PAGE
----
Editorial: Truth about elementary school tests scores will hurt
Editorials November 13, 2012 5:44PM
Christopher Koch, Illinois' superintendent of Education, discusses state test scores on Oct. 30 in Chicago. | Rich Hein~Sun-Times
Updated: December 15, 2012 6:18AM
Illinois parents and schoolkids, brace yourselves. Your collective sense of self-esteem is about to take a hit.
For years, state elementary school test scores have been inflated, leaving the false impression that public school students are doing pretty well. Scores released Oct. 31 showed that 82 percent of students met state standards.
Telling clues suggest otherwise. The biggest: The pass rate on the test for high school juniors is only 51 percent.
No, our kids aren’t getting dumber as they age. It’s the yardstick that’s dumb.
In 2006, the elementary student testing system was retooled and scores soared. Since then, there’s been a huge disconnect between elementary and high school scores. For a time, state and Chicago education officials denied that the scoring system was too easy.
Those days are over. Next spring, grammar school students will have to jump a higher hurdle to meet state standards. Far more students will fall short and the average will drop well below 82 percent.
It may hurt — and so the state has to hold firm on this — but we’ll finally really know where we stand.
This is just one of many steps the State Board of Education, ably led by Supt. Christopher Koch and Board Chairman Gery Chico, is taking to try to raise achievement.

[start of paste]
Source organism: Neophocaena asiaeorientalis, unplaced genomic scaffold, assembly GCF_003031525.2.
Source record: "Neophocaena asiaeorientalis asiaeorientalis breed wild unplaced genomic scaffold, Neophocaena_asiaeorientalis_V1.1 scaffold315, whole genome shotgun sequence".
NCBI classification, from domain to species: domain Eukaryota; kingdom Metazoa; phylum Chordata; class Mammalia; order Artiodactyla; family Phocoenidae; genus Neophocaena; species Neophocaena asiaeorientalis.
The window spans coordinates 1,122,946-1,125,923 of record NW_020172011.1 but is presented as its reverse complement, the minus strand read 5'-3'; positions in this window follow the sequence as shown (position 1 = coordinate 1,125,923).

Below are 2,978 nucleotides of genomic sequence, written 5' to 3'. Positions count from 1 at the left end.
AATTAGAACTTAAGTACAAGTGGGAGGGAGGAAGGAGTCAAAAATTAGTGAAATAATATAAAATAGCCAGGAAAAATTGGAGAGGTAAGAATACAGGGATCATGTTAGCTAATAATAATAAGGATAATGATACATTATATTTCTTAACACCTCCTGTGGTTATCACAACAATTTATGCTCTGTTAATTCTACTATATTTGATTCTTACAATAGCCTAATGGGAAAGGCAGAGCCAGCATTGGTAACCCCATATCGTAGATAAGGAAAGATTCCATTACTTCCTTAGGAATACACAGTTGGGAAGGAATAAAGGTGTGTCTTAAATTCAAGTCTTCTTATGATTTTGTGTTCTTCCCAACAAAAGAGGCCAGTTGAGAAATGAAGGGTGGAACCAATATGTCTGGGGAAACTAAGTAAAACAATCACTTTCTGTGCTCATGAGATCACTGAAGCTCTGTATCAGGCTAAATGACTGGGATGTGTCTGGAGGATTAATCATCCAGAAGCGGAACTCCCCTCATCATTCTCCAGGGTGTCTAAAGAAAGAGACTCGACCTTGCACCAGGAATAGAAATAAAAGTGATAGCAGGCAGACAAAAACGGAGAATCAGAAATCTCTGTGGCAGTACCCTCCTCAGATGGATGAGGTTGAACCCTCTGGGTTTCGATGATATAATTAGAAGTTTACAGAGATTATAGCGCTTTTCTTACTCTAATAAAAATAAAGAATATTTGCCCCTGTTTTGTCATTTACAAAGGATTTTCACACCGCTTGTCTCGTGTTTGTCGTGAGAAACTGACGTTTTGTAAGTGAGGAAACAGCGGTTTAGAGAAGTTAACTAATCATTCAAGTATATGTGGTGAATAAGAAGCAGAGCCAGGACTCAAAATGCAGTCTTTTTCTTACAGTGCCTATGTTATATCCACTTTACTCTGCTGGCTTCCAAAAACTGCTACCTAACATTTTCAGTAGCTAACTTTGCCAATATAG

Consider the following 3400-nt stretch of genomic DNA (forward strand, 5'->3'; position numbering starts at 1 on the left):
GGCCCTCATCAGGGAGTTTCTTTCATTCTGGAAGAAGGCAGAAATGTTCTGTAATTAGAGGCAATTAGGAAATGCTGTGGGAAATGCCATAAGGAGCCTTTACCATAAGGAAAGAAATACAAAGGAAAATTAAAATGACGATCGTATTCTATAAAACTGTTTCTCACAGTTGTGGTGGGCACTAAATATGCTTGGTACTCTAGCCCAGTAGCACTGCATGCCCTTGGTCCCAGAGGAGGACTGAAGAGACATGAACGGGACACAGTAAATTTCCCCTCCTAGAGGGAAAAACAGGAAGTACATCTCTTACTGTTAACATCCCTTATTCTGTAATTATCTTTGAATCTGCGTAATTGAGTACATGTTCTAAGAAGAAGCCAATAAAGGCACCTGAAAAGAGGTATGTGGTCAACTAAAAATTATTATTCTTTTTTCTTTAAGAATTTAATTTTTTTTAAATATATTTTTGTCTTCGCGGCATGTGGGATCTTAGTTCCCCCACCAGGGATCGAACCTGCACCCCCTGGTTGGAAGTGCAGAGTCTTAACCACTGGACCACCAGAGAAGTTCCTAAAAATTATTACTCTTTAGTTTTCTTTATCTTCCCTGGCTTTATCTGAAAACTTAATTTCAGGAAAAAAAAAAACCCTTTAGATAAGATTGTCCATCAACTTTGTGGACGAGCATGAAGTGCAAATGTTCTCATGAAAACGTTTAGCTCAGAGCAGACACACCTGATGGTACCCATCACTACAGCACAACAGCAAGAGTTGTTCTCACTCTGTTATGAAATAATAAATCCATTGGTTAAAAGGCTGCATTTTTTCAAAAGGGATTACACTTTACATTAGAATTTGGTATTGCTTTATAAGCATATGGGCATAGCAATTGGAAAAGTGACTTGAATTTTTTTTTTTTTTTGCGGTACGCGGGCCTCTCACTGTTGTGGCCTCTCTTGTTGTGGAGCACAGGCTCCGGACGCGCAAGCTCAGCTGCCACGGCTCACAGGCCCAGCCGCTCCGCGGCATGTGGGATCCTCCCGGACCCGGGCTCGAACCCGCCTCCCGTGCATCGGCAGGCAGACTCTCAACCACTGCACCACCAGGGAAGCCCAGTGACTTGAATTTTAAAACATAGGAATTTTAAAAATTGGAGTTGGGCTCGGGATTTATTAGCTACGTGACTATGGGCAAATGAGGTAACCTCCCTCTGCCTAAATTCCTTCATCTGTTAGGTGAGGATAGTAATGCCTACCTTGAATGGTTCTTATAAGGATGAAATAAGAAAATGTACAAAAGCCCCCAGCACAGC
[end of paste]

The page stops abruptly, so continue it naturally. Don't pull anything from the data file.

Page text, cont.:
The board’s recent efforts, and those of the state Legislature, are catalogued in a report released Tuesday by the influential education advocacy group, Advance Illinois. Those efforts include adopting more rigorous reading and math standards; raising the bar for new teacher candidates and creating a long-term data system to track students.
The group noted Illinois’ unique challenges: The percentage of poor students jumped from 36 percent in 1999 to 49 percent in 2012. Despite that, scores have improved modestly in reading and math.
But Advance Illinois does not sugarcoat how far Illinois has to go and how crucial it is to stay on the course the state has set. Only one-third of Illinois fourth-graders ranked proficient in reading on a rigorous national exam, and low-income and minority students fared worse.
The first step is knowing where we stand. The far harder second step is to begin the tough climb.